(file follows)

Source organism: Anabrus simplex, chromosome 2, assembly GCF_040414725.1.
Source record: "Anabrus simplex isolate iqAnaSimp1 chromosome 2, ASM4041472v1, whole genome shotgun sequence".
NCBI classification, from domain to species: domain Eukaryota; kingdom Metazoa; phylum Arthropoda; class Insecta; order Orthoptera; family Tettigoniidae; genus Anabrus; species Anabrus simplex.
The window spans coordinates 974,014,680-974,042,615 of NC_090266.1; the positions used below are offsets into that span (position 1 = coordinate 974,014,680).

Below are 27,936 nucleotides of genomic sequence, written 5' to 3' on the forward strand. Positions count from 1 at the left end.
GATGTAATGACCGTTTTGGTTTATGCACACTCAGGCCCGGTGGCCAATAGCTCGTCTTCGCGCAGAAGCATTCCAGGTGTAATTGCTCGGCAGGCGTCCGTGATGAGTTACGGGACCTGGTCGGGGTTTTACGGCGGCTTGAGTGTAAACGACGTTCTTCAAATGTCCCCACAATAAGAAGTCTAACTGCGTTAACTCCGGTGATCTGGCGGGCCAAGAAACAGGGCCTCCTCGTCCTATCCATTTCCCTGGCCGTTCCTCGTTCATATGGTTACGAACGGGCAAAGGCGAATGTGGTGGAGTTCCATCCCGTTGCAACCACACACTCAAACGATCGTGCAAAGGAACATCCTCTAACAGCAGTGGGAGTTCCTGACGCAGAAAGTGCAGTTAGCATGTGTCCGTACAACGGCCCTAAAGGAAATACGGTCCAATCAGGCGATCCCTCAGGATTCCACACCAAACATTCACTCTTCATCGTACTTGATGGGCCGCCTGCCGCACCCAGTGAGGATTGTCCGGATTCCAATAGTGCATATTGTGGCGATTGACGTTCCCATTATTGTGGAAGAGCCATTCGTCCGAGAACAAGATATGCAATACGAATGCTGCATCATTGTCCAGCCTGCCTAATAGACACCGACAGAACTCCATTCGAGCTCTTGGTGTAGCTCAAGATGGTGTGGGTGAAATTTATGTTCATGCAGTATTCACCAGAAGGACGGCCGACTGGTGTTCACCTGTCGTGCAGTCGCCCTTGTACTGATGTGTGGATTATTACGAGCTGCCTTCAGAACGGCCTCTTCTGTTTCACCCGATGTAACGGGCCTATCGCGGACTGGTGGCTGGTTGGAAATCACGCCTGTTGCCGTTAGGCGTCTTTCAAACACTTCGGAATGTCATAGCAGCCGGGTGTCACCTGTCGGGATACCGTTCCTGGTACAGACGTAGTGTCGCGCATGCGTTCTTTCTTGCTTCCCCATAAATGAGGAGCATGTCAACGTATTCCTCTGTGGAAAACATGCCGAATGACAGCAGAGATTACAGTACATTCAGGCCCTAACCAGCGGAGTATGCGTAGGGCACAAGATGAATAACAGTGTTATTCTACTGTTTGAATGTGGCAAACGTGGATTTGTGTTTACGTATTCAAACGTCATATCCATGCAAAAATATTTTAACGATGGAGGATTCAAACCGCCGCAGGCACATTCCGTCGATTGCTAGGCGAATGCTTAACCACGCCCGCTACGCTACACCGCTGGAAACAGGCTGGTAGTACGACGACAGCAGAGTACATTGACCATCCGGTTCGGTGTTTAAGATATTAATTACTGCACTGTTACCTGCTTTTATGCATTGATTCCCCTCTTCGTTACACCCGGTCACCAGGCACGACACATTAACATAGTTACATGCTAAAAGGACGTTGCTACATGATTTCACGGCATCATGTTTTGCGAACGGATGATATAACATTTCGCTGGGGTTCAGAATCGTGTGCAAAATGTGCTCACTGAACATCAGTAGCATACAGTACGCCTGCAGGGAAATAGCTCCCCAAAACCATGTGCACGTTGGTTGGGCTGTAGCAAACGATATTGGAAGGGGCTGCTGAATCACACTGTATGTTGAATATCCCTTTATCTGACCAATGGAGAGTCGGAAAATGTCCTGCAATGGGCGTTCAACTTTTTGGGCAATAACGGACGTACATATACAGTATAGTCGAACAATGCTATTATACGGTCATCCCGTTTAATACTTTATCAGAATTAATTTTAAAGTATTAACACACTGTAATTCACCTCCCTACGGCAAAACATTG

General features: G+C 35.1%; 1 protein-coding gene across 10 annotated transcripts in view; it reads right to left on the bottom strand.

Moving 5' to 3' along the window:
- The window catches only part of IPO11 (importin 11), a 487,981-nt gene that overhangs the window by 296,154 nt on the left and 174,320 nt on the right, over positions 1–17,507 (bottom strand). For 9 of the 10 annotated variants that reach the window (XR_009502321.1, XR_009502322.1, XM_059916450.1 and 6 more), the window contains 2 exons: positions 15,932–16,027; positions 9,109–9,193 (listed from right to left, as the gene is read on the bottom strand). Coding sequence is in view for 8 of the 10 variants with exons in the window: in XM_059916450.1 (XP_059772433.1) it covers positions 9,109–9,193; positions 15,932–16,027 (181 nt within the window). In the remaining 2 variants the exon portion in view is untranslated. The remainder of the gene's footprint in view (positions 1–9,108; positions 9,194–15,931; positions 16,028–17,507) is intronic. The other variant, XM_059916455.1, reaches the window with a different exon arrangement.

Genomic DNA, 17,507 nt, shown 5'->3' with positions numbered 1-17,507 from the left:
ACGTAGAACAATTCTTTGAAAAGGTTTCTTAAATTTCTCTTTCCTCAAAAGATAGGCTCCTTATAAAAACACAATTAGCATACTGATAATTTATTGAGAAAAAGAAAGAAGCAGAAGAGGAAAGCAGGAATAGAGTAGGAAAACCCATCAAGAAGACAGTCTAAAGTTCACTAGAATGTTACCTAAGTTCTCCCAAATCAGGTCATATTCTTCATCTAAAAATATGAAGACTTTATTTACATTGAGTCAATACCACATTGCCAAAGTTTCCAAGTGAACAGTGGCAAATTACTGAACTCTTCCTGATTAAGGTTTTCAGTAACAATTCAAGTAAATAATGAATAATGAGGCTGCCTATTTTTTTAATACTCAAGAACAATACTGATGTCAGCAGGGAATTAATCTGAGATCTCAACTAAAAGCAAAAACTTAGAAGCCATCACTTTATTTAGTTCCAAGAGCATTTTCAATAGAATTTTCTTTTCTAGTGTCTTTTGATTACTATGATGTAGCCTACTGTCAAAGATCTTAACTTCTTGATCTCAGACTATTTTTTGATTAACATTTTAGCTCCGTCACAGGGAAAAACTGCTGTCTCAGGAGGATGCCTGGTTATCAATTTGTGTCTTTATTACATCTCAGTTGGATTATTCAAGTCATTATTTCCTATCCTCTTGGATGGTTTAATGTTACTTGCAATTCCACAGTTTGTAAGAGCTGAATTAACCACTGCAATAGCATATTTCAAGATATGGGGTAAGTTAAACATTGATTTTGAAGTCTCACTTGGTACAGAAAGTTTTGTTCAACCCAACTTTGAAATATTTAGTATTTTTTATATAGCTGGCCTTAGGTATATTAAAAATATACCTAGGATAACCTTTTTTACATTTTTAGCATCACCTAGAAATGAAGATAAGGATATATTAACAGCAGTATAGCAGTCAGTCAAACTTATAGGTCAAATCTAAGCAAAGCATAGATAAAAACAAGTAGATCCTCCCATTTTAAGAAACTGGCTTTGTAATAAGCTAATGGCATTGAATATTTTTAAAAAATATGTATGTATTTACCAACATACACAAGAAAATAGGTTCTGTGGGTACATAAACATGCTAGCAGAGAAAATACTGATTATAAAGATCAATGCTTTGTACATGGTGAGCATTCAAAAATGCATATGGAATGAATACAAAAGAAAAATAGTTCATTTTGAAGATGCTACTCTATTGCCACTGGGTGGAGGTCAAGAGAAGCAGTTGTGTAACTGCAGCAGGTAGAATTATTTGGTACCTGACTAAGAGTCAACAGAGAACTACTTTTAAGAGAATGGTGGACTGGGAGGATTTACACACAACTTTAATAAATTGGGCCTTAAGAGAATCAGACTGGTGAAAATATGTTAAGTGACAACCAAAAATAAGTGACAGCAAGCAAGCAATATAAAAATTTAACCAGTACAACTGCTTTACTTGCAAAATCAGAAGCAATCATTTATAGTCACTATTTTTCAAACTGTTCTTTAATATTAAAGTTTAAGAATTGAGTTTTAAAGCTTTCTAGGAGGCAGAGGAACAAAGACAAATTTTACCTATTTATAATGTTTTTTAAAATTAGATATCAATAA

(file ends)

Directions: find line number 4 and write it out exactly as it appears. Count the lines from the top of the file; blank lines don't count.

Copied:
The window spans coordinates 974,014,680-974,042,615 of NC_090266.1; the positions used below are offsets into that span (position 1 = coordinate 974,014,680).